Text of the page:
Moms of Twins and Sleep
Tired Out Moms
Moms of twins suffer from sleep deficit and symptoms of depression, according to a recent presentation of a study authored by Elizabeth Damato, PhD, of Case Western Reserve University in Cleveland, Ohio. Damato studied 14 mothers of twins, who were delivered an average of three and a half weeks early.
When the twins reached full-term, mothers were sleeping an average of 5.4 hours a day with over 70 percent of the moms reporting less than six hours of sleep. The sleep itself was fragmented, consisting of 15.1 periods of sleep daily, each lasting around 22.4 minutes. Not quite half of the mothers reported mild or even severe depressive symptoms.
Two Month Turning Point
Once the twins had been home for eight weeks, there was a marginal sleep gain, up to 5.6 hours daily. This sleep was less fragmented, and each episode lasted an average of 31.8 minutes at a time. The decrease in women with depressive symptoms was dramatic, having dropped to less than 25 %. Mothers reported better quality of sleep and decreased fatigue as time went on.
Dr. Damato explains that twins are often premature and need lots of care. Providing the care demanded by two premature infants puts mothers of twins at risk for sleep deprivation. Damato says, "Recent evidence suggests that sleep deprivation and the resultant fatigue are related to the development of postpartum depression. Postpartum depression is known to have negative effects on the quality of mother-child interactions and on the child's biological and behavioral development."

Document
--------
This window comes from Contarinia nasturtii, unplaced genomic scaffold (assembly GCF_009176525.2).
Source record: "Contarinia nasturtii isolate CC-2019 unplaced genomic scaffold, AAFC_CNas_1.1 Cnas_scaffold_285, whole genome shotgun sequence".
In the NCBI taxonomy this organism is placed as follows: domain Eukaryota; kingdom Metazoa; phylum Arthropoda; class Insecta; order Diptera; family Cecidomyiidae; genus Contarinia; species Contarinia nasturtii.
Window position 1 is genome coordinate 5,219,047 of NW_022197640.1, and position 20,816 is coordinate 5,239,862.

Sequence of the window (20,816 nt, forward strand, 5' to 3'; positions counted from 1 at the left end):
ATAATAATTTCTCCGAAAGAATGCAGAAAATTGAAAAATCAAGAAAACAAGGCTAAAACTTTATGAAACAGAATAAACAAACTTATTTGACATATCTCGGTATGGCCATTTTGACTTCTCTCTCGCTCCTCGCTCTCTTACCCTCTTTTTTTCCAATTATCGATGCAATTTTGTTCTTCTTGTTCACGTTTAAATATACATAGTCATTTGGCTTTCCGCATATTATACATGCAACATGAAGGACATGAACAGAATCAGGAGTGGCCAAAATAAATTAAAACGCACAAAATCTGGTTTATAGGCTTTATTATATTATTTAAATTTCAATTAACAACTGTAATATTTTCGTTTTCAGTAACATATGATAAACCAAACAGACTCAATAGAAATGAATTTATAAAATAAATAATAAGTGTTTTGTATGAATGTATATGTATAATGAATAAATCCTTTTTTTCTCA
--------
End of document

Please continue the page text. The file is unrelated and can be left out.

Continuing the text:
No formal attempts have been made to suggest a way to combat sleep deficit and depressive symptoms in mothers of twins, but some common sense suggestions are in order:
Sleep when the baby sleeps. Don't try to clean or cook.
Let friends and family help you and sleep while they do the housework.
Be aware that the newborn biological clock is not yet mature. Babies don't begin sleeping through the night until they are at least 3 months old.
Try to develop the habit of a regular routine. That may help you and your baby gain some kind of sleep rhythm.
Try to set a relaxing atmosphere at night.
Dim lights in the evening, and let the sun into the room in the mornings.
Learn to nurse on your side, so you can rest during feedings. If you're using formula, keep bottled water and powdered formula by the bed to avoid having to walk to the kitchen.
Avoid caffeine and stimulants.
Keep the baby in your bedroom to avoid walking to the nursery during the night.
Share shifts with your partner to give you both a good block of sleep.
After you go back to work, take cat naps during lunch and work breaks.
If you think you're suffering from a sleep disorder, see your doctor.